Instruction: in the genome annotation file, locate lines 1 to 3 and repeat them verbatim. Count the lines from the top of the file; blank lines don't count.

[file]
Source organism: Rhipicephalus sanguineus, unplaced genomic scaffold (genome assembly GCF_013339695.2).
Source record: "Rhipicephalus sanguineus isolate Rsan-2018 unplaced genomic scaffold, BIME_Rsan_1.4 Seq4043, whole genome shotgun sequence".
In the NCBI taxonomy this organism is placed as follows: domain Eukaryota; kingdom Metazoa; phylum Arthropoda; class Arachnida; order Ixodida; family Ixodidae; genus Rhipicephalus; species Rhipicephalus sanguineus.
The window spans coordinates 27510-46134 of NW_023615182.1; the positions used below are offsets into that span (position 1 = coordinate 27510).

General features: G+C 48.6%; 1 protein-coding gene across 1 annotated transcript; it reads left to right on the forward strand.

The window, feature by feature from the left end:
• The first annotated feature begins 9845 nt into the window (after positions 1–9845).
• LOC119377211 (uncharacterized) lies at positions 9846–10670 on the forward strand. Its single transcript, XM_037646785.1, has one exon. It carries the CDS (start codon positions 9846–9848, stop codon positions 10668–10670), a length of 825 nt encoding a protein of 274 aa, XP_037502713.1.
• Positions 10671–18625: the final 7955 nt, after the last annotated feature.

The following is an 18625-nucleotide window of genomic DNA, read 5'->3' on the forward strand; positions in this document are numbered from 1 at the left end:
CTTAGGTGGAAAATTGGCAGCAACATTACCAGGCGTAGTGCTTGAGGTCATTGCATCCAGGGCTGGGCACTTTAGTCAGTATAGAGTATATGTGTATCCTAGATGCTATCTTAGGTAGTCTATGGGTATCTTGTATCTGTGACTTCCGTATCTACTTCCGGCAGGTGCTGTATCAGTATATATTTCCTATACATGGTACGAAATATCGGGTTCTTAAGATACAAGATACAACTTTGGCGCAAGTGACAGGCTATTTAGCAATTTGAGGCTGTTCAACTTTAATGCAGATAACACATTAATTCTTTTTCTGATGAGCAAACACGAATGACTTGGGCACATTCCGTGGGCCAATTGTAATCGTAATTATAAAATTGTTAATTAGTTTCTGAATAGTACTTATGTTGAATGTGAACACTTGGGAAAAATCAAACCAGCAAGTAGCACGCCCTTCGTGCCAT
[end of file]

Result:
Source organism: Rhipicephalus sanguineus, unplaced genomic scaffold (genome assembly GCF_013339695.2).
Source record: "Rhipicephalus sanguineus isolate Rsan-2018 unplaced genomic scaffold, BIME_Rsan_1.4 Seq4043, whole genome shotgun sequence".
In the NCBI taxonomy this organism is placed as follows: domain Eukaryota; kingdom Metazoa; phylum Arthropoda; class Arachnida; order Ixodida; family Ixodidae; genus Rhipicephalus; species Rhipicephalus sanguineus.